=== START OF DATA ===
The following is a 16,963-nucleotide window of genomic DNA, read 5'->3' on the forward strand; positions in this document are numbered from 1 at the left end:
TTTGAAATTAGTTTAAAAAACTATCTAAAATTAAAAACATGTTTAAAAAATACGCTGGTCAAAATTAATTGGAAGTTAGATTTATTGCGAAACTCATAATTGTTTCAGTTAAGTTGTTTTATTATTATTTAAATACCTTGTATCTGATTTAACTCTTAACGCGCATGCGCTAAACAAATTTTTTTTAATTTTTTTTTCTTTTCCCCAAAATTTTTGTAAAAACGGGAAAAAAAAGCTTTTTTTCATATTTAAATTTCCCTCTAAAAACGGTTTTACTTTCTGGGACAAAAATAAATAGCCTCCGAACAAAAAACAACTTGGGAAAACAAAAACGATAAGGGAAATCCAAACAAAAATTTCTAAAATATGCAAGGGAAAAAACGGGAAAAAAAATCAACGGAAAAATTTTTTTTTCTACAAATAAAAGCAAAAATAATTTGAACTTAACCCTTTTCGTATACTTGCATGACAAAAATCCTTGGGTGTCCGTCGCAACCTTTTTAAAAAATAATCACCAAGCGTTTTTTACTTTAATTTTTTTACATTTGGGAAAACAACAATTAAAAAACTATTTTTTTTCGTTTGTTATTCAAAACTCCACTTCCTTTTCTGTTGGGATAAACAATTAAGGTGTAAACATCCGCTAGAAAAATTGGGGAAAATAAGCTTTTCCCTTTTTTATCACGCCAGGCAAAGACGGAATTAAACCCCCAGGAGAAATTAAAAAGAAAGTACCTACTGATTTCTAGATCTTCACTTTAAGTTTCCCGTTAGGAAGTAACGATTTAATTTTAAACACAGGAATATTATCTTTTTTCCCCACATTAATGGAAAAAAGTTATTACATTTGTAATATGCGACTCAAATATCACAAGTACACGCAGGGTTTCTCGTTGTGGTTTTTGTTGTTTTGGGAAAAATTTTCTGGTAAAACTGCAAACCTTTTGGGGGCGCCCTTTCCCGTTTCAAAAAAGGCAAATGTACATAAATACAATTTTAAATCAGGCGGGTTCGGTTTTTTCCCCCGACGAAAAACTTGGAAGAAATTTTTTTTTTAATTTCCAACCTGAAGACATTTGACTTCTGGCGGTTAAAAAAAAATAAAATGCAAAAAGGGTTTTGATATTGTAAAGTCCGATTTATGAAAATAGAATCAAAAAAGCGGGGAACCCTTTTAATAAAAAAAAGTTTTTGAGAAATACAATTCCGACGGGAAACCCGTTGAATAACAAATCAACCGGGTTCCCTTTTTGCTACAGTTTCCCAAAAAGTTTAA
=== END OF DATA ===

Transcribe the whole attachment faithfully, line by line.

The following is a 16,963-nucleotide window of genomic DNA, read 5'->3' on the forward strand; positions in this document are numbered from 1 at the left end:
TTTGAAATTAGTTTAAAAAACTATCTAAAATTAAAAACATGTTTAAAAAATACGCTGGTCAAAATTAATTGGAAGTTAGATTTATTGCGAAACTCATAATTGTTTCAGTTAAGTTGTTTTATTATTATTTAAATACCTTGTATCTGATTTAACTCTTAACGCGCATGCGCTAAACAAATTTTTTTTAATTTTTTTTTCTTTTCCCCAAAATTTTTGTAAAAACGGGAAAAAAAAGCTTTTTTTCATATTTAAATTTCCCTCTAAAAACGGTTTTACTTTCTGGGACAAAAATAAATAGCCTCCGAACAAAAAACAACTTGGGAAAACAAAAACGATAAGGGAAATCCAAACAAAAATTTCTAAAATATGCAAGGGAAAAAACGGGAAAAAAAATCAACGGAAAAATTTTTTTTTCTACAAATAAAAGCAAAAATAATTTGAACTTAACCCTTTTCGTATACTTGCATGACAAAAATCCTTGGGTGTCCGTCGCAACCTTTTTAAAAAATAATCACCAAGCGTTTTTTACTTTAATTTTTTTACATTTGGGAAAACAACAATTAAAAAACTATTTTTTTTCGTTTGTTATTCAAAACTCCACTTCCTTTTCTGTTGGGATAAACAATTAAGGTGTAAACATCCGCTAGAAAAATTGGGGAAAATAAGCTTTTCCCTTTTTTATCACGCCAGGCAAAGACGGAATTAAACCCCCAGGAGAAATTAAAAAGAAAGTACCTACTGATTTCTAGATCTTCACTTTAAGTTTCCCGTTAGGAAGTAACGATTTAATTTTAAACACAGGAATATTATCTTTTTTCCCCACATTAATGGAAAAAAGTTATTACATTTGTAATATGCGACTCAAATATCACAAGTACACGCAGGGTTTCTCGTTGTGGTTTTTGTTGTTTTGGGAAAAATTTTCTGGTAAAACTGCAAACCTTTTGGGGGCGCCCTTTCCCGTTTCAAAAAAGGCAAATGTACATAAATACAATTTTAAATCAGGCGGGTTCGGTTTTTTCCCCCGACGAAAAACTTGGAAGAAATTTTTTTTTTAATTTCCAACCTGAAGACATTTGACTTCTGGCGGTTAAAAAAAAATAAAATGCAAAAAGGGTTTTGATATTGTAAAGTCCGATTTATGAAAATAGAATCAAAAAAGCGGGGAACCCTTTTAATAAAAAAAAGTTTTTGAGAAATACAATTCCGACGGGAAACCCGTTGAATAACAAATCAACCGGGTTCCCTTTTTGCTACAGTTTCCCAAAAAGTTTAA